Some folks become costumed vigilantes in order to avenge fallen loved ones. Others do it because they feel a moral obligation to use their gifts for society’s benefit. And then there’s the Golden Age incarnation of The Atom…
…who donned a mask and cape in order to get laid.
Albert “Atom Al” Pratt was a college student whose 5’1″ stature and undeveloped physique put the kibosh on his efforts to score a date with his statuesque classmate Mary James. While stalking the streets in a fit of cockblocked self-pity, Al had a chance encounter with a drunken transient who just happened to be former boxing champion Joe Morgan.
(Morgan was later revealed to be the fellow who trained Wildcat and the Guardian before transforming into a rampaging energy monster because, well, Roy Thomas.)
Morgan took pity on Pratt and trained the diminutive doofus in the same pugilistic arts which led the skid row stumblebum to a life of sipping Listerine beneath a crumbling overpass. Pratt turned out to be an exceptional student, achieving a level of skill far beyond the expectations of his mentor.
After using his new abilities to surreptiously thwart a gang of thieves who planned to fleece his would-be-sweetheart’s family, the alpha-empowered Pratt was poised to win Mary’s love and admiration. This being the realm of Golden Age funnybooks, however, Pratt instead chose to continue playing a hopeless weakling while his clueless cutie carried on a crush for Pratt’s costumed alter ego.
Even in an era where the secret identity conceit ran thinner than institutional toilet paper, the Al Pratt/Atom ruse stretched plausibility to the breaking point. “Oh, if only Al could be like the Atom, who is the same height, bears the same nickname, and always seems to show up right after Al disappears!” (To be fair, this was a time when lead paint was extensively used in classrooms and nurseries.)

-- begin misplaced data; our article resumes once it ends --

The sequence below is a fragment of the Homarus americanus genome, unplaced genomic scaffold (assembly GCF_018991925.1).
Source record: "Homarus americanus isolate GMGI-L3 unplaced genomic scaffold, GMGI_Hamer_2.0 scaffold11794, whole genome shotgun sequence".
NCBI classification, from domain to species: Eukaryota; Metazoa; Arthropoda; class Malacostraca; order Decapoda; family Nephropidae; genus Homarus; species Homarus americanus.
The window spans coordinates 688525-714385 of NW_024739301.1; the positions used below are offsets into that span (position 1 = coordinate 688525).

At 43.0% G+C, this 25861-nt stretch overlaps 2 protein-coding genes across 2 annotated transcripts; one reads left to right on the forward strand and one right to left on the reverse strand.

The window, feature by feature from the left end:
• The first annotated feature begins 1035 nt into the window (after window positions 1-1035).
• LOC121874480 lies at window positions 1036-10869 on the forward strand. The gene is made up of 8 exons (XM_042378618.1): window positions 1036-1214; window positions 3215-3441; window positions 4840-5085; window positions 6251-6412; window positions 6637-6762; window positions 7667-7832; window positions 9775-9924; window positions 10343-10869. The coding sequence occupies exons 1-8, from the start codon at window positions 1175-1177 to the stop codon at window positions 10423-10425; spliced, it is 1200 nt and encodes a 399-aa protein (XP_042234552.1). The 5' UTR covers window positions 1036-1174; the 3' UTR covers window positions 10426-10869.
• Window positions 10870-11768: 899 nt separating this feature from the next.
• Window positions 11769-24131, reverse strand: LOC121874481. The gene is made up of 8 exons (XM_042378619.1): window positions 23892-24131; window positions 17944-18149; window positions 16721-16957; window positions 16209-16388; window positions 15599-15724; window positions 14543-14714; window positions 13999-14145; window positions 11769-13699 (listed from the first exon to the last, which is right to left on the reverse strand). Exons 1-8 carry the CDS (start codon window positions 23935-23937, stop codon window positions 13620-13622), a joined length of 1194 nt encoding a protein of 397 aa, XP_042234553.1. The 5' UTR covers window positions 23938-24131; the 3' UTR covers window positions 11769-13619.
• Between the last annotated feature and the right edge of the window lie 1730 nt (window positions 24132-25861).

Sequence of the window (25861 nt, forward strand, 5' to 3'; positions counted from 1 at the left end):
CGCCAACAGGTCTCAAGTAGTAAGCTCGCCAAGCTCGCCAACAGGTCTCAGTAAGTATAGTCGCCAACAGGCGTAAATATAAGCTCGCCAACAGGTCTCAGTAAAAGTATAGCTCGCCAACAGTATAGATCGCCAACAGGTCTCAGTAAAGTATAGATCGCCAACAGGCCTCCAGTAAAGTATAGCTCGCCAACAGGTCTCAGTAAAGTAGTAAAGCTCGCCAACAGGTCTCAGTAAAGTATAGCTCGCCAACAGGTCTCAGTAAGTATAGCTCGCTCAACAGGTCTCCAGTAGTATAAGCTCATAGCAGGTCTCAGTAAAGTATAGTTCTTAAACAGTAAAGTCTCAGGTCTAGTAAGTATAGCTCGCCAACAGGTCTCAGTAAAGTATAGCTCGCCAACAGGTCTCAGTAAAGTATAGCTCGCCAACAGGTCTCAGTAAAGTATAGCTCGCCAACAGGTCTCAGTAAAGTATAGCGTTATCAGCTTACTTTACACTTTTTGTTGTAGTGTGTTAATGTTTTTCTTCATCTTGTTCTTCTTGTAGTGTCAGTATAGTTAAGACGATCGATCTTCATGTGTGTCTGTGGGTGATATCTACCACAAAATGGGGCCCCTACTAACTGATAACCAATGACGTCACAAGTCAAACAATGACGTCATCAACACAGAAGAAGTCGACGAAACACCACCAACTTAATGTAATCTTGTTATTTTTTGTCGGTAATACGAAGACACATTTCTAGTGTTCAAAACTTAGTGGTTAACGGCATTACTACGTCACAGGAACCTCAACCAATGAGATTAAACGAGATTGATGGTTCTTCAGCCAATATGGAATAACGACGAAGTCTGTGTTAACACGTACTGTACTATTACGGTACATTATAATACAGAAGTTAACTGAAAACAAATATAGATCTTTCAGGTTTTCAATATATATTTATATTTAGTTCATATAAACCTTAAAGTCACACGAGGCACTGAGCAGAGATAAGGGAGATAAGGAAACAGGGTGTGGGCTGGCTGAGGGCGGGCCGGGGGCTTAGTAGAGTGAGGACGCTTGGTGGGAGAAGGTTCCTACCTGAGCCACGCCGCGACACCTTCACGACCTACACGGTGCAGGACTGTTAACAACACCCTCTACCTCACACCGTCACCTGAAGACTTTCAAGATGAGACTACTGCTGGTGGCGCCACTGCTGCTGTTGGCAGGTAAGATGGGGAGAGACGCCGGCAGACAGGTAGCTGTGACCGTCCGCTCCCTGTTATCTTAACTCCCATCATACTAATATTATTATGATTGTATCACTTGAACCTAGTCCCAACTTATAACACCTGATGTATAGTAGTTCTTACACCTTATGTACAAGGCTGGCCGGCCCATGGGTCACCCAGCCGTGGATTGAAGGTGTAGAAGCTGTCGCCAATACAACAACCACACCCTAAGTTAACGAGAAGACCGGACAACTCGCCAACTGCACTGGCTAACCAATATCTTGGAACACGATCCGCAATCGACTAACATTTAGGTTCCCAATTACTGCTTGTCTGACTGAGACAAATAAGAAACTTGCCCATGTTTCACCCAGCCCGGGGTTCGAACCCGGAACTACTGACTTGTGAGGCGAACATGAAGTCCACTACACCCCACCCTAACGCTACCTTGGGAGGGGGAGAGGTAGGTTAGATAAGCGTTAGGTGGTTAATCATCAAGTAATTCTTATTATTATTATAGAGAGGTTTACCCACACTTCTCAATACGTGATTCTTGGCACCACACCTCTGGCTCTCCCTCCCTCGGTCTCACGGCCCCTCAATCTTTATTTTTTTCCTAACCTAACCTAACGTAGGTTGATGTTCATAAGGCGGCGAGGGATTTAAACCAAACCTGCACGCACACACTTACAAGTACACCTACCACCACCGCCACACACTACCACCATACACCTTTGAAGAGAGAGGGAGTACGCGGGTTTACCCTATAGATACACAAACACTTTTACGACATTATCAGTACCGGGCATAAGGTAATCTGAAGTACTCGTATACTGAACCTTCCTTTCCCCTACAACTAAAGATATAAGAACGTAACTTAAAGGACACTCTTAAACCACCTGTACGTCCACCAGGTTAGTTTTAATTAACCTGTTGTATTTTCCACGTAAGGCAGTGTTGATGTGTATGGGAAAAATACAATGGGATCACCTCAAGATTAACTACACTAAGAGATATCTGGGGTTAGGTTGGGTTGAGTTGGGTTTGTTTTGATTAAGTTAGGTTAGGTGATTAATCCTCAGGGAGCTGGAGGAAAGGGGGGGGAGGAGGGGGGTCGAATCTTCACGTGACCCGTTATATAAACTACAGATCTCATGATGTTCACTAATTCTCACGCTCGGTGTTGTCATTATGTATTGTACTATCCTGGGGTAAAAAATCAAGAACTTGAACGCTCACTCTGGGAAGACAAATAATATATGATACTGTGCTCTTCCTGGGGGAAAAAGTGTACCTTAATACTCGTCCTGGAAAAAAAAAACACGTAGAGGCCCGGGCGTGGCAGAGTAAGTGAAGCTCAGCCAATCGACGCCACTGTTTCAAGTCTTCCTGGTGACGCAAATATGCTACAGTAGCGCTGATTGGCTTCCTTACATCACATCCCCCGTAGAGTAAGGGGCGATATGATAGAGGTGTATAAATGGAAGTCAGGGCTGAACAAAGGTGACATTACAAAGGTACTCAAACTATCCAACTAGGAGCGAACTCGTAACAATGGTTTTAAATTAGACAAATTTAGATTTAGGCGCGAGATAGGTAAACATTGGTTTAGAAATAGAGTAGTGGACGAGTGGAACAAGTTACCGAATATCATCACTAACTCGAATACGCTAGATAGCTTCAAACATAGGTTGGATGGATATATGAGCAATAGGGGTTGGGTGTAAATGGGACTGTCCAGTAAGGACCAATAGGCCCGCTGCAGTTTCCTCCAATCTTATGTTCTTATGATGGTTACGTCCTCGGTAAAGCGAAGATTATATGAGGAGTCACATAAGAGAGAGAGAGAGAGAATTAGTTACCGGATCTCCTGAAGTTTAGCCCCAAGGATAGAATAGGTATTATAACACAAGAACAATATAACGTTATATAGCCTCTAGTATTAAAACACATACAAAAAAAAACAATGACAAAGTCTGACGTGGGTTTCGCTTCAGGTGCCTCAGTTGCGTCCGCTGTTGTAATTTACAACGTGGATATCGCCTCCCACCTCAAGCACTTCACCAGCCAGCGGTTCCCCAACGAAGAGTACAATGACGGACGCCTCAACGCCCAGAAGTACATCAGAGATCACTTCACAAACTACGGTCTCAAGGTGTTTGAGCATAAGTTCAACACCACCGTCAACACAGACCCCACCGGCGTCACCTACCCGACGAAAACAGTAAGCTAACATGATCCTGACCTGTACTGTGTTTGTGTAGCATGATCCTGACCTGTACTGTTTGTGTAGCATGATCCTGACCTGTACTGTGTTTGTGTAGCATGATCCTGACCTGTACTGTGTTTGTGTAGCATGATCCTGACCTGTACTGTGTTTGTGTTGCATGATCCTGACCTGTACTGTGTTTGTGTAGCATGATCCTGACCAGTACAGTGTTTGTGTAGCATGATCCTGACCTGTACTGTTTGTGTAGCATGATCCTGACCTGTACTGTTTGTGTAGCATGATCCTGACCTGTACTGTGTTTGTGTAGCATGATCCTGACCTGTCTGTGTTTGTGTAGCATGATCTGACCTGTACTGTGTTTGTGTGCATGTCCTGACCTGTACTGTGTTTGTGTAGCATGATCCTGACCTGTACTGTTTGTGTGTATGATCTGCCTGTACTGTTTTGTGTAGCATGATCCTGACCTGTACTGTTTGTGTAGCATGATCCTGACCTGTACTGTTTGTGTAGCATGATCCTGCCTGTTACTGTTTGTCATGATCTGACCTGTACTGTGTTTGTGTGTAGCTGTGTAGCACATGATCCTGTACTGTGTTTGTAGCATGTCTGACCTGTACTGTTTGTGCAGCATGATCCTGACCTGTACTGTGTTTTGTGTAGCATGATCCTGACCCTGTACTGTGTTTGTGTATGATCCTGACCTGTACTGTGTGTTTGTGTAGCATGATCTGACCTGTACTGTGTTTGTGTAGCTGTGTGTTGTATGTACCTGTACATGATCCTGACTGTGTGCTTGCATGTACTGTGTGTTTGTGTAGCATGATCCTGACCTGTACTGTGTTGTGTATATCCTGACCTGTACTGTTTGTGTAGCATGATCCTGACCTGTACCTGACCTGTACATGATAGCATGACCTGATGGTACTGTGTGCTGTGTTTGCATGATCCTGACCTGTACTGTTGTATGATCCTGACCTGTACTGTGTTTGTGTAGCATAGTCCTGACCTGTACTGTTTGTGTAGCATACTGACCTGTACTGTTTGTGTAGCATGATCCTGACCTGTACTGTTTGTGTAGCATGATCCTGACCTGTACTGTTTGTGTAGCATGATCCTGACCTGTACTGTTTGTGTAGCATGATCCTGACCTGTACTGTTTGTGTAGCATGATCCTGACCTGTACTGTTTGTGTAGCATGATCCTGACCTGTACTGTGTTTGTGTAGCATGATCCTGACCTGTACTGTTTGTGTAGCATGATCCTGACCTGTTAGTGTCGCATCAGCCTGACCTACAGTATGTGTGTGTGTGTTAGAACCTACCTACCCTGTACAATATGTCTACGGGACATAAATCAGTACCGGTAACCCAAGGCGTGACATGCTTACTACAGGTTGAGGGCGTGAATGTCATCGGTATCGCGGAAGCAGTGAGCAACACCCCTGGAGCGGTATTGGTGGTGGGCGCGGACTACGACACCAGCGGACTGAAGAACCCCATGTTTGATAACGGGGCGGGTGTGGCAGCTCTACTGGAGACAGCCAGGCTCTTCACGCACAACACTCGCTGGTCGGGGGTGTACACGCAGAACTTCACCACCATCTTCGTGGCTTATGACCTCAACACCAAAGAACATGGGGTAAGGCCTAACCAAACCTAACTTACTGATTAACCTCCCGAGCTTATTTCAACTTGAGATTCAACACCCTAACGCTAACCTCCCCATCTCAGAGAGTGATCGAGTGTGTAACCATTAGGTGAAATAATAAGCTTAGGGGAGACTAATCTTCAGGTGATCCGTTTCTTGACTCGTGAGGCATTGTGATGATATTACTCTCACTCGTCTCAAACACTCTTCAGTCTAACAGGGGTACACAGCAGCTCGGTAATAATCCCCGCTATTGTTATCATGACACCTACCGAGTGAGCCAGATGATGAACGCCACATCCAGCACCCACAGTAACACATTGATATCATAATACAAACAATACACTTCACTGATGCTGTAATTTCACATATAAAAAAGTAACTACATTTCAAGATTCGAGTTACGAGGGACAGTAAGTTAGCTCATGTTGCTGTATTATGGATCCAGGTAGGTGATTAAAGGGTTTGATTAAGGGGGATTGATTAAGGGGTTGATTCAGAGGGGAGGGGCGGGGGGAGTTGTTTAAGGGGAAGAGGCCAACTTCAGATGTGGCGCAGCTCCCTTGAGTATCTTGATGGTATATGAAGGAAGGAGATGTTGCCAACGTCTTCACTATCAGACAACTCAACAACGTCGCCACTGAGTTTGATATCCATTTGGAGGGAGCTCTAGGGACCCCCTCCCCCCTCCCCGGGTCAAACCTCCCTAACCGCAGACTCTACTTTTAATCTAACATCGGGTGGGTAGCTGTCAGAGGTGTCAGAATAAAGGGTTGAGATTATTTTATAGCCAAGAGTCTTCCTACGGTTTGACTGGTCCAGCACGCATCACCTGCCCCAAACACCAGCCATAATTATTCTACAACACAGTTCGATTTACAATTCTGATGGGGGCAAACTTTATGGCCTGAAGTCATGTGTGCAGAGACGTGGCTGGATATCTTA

The Atom was able to parlay his solid b-lister status into becoming a founding member of the Justice Society, where he employed his pluck and profound case of Short Man’s Disease to battle threats which could not be handled by an immortal Lord of Order or the omnipotent Angel of Vengeance alone.
Still, poor Al was never able to make much of a mark despite a long run of stories in All-American and Flash Comics. His big chance to leverage the public’s post-Hiroshima mania for all things atomic came too late to bear any fruit apart from some vague superpowers, a more “modern” costume redesign…
…and a short reprieve from the inevitable consquences of reduced page counts and shifting trends.
Though The Atom’s mantle was granted to a Silver Age superhero who better embodied the nominal concept, Pratt eventually resurfaced — along with the rest of the Justice Society — as part of the expanded DC multiverse. Later creative teams tried to mitigate the character’s, ahem, shortcomings by developing new spins on his personality, turning him into a cranky old man in the early 1990s “Over The Hill Gang” incarnation of the JSA…
…or retconning him into a slightly unstable dupe in the revisionist Golden Age miniseries. Neither really caught on, and so it was that poor Al had the honor of being the first JSA member to meet his final fate during the Zero Hour crossover event.
Aside from his modern day namesake(s), Pratt’s legacy was also carried forward by his godson Atom-Smasher (nee Nuklon) and his long lost biological son Damage. While neither possessed their dead old dad’s lack of vertical endowment, they did carry on the proud family ambition of being surly dopes with way too much to prove.
The Golden Age Atom is a relic of an era when “a violently insecure short fella” was enough of a concept to float a decade’s worth of monthly 8-page stories. I bear no ill will the pint-sized pugilist, but he certainly measures up as Nobody’s Favorite.